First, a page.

In this new video series, I walk you through my own learning process as I get to know Roam Research, the “note-taking tool for networked thought.”
From creating my Roam account and opening the program for the first time, I’ll ask the stupid questions so you don’t have to, experiment with every feature through trial and error, and use my own ideas as a testing ground for the best way to make use of this powerful tool.
I’ll update this post with new episodes as they’re released, or subscribe to my weekly newsletter below to be notified as soon as they come out. I’ll send you my 100 Favorite Second Brain Quotes as seen in this series (as a Roam page, of course) as a thank you.
In episode 1, I talked to Roam Founder Conor White-Sullivan. After our “Twitter feud” over the past year, in which we debated the pros and cons of different ways of organizing information, we decided to set aside our differences and join forces. By combining my techniques with Conor’s technology, I’m hoping we can make a real impact on how the world uses knowledge.
After a brief introduction from Conor, I decided to dive in and get my digital hands dirty. Whenever I learn how to use a new tool, I like to start working with it directly as quickly as possible. As soon as we finished our call, I spent 30 minutes organizing and cleaning up my first page of quotes.
This experience gave me a few insights into how Roam works differently from other note-taking apps. I got used to the bulleted list format, got the hang of the important double bracket feature, and started to experiment with the sidebar.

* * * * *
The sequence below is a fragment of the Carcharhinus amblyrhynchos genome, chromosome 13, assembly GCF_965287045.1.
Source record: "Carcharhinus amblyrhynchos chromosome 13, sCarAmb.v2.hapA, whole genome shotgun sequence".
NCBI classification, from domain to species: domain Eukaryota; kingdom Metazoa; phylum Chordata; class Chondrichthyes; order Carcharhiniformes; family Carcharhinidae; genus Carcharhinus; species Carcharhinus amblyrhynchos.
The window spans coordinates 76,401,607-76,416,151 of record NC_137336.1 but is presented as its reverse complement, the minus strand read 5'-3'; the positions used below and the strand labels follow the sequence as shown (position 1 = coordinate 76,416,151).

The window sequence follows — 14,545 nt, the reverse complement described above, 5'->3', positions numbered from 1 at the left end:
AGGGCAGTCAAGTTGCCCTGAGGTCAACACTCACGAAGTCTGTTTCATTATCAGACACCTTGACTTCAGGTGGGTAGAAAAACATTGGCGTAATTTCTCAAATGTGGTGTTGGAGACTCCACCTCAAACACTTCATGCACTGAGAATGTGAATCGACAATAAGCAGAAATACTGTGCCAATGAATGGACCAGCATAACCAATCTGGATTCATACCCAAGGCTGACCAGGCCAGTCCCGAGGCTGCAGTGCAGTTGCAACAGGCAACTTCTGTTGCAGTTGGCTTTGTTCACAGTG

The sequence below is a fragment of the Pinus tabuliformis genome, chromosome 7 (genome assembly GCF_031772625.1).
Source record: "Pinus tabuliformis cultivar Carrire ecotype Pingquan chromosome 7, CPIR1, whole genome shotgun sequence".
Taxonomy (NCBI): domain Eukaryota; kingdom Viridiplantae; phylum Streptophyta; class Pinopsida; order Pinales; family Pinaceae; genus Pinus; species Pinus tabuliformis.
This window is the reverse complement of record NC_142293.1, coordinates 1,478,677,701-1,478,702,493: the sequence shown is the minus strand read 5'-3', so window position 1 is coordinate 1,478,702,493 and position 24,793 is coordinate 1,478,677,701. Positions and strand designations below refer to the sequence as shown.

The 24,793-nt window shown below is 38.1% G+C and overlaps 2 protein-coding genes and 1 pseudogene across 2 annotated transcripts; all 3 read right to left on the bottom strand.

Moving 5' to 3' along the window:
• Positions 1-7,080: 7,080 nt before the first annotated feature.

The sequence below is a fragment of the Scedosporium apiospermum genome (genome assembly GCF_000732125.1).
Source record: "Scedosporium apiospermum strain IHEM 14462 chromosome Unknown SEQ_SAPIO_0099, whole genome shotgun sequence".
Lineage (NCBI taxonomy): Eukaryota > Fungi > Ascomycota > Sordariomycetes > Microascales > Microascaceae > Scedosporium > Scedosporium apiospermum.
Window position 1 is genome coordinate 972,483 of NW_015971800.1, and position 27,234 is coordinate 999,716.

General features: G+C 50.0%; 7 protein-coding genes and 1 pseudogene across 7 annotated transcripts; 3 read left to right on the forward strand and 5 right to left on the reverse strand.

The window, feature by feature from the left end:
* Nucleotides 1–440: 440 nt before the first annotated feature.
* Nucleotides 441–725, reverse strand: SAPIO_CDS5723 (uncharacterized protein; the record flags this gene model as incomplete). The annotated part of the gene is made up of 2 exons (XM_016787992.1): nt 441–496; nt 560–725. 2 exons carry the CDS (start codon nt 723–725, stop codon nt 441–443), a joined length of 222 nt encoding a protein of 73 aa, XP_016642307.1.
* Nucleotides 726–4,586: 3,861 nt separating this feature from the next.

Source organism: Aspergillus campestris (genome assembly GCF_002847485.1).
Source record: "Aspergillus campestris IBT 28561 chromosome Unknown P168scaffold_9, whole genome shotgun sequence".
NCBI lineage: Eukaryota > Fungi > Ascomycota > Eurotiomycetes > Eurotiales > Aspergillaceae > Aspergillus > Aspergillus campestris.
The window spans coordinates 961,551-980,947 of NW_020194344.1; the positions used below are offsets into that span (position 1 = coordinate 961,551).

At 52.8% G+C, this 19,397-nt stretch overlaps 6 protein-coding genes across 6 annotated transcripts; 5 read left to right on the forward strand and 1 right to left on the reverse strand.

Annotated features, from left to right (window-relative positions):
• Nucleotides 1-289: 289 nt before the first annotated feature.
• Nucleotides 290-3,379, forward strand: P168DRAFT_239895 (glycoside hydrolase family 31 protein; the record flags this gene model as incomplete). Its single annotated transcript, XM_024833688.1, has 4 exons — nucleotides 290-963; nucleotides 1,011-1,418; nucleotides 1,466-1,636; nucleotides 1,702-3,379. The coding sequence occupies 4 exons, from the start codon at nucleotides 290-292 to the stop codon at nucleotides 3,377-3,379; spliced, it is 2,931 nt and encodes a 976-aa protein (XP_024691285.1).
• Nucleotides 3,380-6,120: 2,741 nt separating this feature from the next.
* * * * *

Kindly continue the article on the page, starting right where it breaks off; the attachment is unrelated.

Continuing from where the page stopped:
For my next stage of learning, I decided I need to talk to an expert. I scheduled a call with Nat Eliason, whose course Effortless Output in Roam was one of the first and most influential voices in the Roam community. We invited a few hundred of our closest friends for a “live writing” demonstration of how Nat uses Roam to write his popular weekly newsletter Monday Medley.
Nat answered several of my top questions, such as how to search for things, how to use #hashtags to keep track of where I’ve written about certain topics, and how to use different sized headings to organize a page into sections. The live attendees had dozens of other questions that Nat generously stayed on afterward to answer.
Stay tuned for more episodes!
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